Editorial: Chinese degrees no use to Taiwan

Mon, Aug 23, 2004 - Page 8

Just in case we were in doubt as to what "loving your country" means, the Great Jogger gave us all a little homily on that topic Saturday as part of his proposal that the nation recognize Chinese university degrees. To which the only appropriate reaction is to ask, in the mode of former East German spymaster Markus Wolf, which country is it exactly that this man claims to love?

Ma Ying-jeou (馬英九) said that when trying to decide whether something is done out of love for the country or in an attempt to harm it, one must look at whether the policies are beneficial or detrimental and should not resort to formalistic ideological bickering. In short, he was echoing the words of his role model in advising us to "seek truth from facts."

One wonders what is meant by formalistic ideology here. The best example that we can think of is the concept that Taiwan has to unify with China come what may, which Ma's allies and backers in Beijing were reprising over the weekend.

But what Ma seems to be saying is that we should ask of any policy not, "Does this conform to our ideological principles?" but instead "Is it any use? Will it actually do any good?" So, in the case of recognizing Chinese university degrees, will it?

Even the laziest of thinkers -- Ma, for instance -- should be aware of the three most important issues. The first is that Taiwan already has a glut of tertiary education places. After the huge expansion of universities in the mid-1990s -- which followed England's disastrous example of calling every twopenny technical college a university because "distinctions are artificial" -- there are now more places than there are students. The result is severe competition among universities for students, less money for institutions to spend, and a lowering of standards all around.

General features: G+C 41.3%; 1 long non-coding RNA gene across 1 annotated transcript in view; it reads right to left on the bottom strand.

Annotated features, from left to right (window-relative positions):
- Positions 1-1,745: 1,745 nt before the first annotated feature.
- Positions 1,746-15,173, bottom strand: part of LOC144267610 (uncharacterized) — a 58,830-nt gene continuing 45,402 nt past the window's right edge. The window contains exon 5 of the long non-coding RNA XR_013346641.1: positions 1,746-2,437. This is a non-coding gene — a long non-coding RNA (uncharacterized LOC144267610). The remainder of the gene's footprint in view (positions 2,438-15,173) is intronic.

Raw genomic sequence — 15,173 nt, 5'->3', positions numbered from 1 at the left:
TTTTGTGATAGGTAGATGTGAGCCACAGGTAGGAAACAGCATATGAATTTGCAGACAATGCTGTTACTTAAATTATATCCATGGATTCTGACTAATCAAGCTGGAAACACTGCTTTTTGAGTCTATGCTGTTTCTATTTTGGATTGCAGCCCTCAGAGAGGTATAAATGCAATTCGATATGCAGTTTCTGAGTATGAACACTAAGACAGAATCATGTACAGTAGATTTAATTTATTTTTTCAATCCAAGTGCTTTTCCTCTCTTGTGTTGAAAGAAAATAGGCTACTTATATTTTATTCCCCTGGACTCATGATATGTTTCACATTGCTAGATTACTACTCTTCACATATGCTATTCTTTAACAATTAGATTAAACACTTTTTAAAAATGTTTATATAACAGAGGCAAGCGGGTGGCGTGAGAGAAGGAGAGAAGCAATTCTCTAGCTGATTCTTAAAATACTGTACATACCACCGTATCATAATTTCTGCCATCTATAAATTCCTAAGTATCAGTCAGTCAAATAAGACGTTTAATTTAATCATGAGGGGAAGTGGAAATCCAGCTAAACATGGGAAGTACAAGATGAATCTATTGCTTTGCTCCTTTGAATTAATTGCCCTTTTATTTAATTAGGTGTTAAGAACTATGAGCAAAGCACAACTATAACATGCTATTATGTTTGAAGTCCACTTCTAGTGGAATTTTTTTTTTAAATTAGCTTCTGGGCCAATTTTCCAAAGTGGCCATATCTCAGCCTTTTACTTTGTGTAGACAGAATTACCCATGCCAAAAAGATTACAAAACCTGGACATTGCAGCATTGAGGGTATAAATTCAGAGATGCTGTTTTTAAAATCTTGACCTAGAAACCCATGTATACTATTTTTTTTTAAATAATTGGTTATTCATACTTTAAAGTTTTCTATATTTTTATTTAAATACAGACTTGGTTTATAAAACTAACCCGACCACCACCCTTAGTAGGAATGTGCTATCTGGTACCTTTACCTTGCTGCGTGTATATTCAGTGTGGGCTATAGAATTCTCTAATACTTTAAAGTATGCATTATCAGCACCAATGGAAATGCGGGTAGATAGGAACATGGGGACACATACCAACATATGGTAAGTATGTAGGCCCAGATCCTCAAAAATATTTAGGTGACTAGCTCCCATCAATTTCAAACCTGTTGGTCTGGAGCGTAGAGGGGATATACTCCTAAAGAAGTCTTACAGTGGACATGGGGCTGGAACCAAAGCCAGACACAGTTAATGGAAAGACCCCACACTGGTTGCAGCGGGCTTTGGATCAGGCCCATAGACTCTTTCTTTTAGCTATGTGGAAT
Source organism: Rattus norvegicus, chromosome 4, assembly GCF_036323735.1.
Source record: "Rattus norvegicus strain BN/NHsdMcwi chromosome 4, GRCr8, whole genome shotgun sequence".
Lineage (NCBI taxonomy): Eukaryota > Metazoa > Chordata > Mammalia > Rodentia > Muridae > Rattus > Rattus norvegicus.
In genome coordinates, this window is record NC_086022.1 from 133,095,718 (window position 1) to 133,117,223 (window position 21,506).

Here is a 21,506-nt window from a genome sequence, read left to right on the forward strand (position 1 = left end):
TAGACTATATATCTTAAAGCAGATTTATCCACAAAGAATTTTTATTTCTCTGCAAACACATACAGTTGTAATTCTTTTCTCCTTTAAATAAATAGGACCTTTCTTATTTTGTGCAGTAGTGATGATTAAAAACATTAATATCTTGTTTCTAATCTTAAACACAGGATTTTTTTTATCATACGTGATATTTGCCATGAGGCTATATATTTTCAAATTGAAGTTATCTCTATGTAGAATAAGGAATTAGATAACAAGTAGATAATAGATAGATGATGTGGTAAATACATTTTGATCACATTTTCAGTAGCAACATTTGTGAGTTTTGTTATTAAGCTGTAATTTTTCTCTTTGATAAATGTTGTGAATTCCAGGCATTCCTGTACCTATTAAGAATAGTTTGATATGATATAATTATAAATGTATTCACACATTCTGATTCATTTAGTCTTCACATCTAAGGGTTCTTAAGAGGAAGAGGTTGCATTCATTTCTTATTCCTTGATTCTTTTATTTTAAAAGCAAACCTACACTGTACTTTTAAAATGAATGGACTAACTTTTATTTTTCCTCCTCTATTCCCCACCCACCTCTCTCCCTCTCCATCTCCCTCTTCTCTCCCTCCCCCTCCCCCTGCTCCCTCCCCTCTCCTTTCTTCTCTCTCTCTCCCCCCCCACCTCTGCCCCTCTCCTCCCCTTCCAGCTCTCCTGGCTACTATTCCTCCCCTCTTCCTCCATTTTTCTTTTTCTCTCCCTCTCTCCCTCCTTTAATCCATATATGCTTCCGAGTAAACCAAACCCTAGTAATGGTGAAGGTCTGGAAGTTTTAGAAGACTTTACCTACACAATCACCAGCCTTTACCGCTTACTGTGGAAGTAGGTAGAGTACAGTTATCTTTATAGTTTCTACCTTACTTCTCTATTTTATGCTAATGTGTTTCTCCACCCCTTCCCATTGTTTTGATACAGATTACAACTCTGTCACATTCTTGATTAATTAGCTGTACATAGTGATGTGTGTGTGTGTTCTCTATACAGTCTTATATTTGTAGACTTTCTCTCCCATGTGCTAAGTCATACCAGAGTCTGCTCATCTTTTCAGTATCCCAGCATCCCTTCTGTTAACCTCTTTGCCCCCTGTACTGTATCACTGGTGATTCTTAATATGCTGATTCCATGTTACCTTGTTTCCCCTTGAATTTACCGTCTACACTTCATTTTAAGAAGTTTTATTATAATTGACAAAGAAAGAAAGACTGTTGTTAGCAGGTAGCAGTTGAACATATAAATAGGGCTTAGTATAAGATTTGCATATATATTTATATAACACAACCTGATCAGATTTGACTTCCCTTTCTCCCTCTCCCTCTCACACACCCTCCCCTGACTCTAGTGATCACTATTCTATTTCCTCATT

Into this mix Ma wants to introduce Chinese universities. These have become the last resort for those unable to get into universities here. Their entry standards are lower and they are far cheaper than studying anywhere else abroad. With Taiwan's tertiary educational sector is already in crisis, it is hard to see why even more competition should be a good thing.

A second consideration is the quality of Chinese degrees. China has over 1,000 tertiary education facilities granting degrees. It is fair to suppose they are not all of a uniform standard. And given that the current tertiary education system has been in existence for less than 25 years -- having previously been destroyed with the closing of universities during the Cultural Revolution -- it is certainly valid to question what the standards of these various institutions might be.

The only way to answer this would be for assessors appointed by Taiwan's Ministry of Education to go to China, visit each institution, talk to faculty, staff and students, wade through research theses, and try to get a grasp of whether standards at the Harbin University of Commerce, for example, are comparable with those of institutions in Taiwan. This kind of survey would take a long time and need cooperation from Beijing -- which so far has never been offered.

Finally, along with the standards issue, we might point out that university attendance in China still involves compulsory classes in China's loathsome politics. Ma says we allow people to study in the US; why not in China? To which one answer might be that Taiwanese students at US universities are not rigorously indoctrinated in a politics that is antithetic to the very survival of their country.

Perhaps this latter reason is a "formalistic" consideration. But the two prior ones are eminently practical; Taiwan's swift recognition of Chinese university degrees will do it no good at all. China, however, has much to gain, which gives us an interesting insight on which country Ma loves.